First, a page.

REST/SOAP endpoints

Learn how to create REST and SOAP endpoints.

A project requires an endpoint which is the access point for your project's pipeline. You can create either a REST or a SOAP endpoint.

Endpoints in a project

REST endpoints use HTTP 1.1 verbs (GET, POST, PUT, PATCH and DELETE) and a path to a resource to create the endpoint. The path can include path parameters which are defined using curly braces, such as {parameter}. Normally, the response is returned as JSON.

SOAP endpoints use .wsdl files, which are XML files, to create the endpoint.

A project can contain as many endpoints as required.

Any created endpoint is reachable with or without a trailing slash. For example, if your published endpoint is .../foo, then it is also reachable by .../foo/.

Path of an endpoint

The following shows a typical path of an endpoint.

<organization-name>/<project-name>/<resource>/<subresource>/{parameter}

Path element

Description

<organization-name>

Organization in which you created the project that contains the endpoint.

<project-name>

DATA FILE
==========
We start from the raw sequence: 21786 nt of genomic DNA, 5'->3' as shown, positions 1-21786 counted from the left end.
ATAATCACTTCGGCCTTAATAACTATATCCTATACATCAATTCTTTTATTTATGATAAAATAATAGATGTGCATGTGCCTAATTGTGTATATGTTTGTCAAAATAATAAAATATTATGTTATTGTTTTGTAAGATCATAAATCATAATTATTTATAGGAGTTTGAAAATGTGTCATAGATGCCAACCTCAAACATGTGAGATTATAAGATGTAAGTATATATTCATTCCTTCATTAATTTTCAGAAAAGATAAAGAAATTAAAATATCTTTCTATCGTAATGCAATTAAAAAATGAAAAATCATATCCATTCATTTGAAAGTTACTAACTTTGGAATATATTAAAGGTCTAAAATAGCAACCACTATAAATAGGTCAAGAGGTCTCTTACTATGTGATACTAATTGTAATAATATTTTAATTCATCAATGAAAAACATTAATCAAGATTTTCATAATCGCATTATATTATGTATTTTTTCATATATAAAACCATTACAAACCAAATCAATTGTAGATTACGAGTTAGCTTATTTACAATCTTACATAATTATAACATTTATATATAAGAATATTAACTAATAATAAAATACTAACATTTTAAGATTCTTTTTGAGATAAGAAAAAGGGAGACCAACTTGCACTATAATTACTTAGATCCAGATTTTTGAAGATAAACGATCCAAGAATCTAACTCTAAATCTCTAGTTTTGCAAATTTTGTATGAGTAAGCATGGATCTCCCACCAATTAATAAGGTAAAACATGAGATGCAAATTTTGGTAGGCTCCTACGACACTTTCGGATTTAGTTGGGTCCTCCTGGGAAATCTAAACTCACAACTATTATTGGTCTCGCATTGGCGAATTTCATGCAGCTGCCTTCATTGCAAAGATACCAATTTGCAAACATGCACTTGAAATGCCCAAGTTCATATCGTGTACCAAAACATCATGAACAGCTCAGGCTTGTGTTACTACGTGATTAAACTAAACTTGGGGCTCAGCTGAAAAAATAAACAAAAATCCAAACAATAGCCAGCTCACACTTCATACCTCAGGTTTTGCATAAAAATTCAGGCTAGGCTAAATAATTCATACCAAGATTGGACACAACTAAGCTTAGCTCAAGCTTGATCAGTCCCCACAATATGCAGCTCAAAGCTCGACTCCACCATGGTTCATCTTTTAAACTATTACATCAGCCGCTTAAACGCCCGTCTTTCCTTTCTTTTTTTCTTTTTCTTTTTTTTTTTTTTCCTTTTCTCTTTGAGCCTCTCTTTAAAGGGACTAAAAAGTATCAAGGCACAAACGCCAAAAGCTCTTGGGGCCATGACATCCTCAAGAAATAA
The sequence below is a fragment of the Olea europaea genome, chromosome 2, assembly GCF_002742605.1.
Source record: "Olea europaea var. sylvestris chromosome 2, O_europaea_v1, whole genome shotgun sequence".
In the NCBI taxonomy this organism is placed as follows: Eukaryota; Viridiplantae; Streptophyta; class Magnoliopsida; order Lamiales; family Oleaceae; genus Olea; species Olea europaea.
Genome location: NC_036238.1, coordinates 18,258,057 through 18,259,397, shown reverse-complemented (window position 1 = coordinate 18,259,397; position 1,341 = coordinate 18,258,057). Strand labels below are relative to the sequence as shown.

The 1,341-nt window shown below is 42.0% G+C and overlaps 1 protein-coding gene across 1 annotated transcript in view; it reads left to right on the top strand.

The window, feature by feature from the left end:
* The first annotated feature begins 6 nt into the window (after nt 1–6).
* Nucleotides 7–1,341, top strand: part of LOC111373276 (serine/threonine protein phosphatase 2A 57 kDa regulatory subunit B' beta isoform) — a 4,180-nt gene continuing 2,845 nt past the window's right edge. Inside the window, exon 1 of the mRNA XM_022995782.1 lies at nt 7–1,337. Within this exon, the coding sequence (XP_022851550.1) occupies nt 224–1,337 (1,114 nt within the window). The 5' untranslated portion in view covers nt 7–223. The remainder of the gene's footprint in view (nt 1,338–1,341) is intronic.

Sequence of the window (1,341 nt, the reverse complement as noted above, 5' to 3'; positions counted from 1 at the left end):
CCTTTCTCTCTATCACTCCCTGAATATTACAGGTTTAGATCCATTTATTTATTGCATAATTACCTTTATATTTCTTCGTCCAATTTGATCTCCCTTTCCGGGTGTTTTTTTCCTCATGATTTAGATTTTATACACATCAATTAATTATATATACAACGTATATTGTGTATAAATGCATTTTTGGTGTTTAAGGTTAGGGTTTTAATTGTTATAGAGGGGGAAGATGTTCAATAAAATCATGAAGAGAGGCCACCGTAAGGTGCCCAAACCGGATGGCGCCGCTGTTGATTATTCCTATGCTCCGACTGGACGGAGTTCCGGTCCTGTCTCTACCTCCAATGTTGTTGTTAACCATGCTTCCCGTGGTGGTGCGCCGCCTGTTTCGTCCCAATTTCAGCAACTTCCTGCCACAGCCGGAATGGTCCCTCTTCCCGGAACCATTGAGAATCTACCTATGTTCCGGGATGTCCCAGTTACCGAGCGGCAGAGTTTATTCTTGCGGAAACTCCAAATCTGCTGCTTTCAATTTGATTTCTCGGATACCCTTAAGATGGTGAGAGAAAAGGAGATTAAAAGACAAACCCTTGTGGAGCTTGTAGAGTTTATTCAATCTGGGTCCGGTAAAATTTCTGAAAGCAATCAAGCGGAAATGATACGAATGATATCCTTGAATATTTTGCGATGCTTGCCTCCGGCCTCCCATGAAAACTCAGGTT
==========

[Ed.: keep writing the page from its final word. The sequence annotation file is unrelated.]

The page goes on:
Project containing the endpoint.

<resource>

Top level exposed resource.

<subresource>

Subsequent level exposed resource.

{parameter}

Path parameter within curly braces { }.

Here is an example from the Quickstart.

/xapix-io-api-data/vehicle-demo/engines/{engine_id}.json

Path parameters are variable parts of a URL path. They are used to point to a specific resource. A URL can have several path parameters, each denoted with curly braces { }. The order of the path parameters are important. See Here for more details. ‚Äč

Using endpoint extensions such as .json or .xml

Using an extension ensures the response to a request made to the API is in the format indicated by the extension. This can be used in place of Accept headers which may be required when making a response from a browser, for instance. A browser may only accept JSON or XML; therefore, using an endpoint extension makes the format of the response explicit to the browser.

In the example shown below (also shown above), the extension is shown as .json. This causes a response from the API to be in JSON.

Likewise, if an endpoint had an .xml extension, the response would be formatted in XML.

# JSON response
/xapix-io-api-data/vehicle-demo/engines/{engine_id}.json
# XML response
/xapix-io-api-data/vehicle-demo/engines/{engine_id}.xml

In the case of a .json extention, the response provided by the API to this endpoint is formatted in JSON.

"manufacturer":"Remedy Engines",
"power_hp":"180",
"price":"4800.0"
}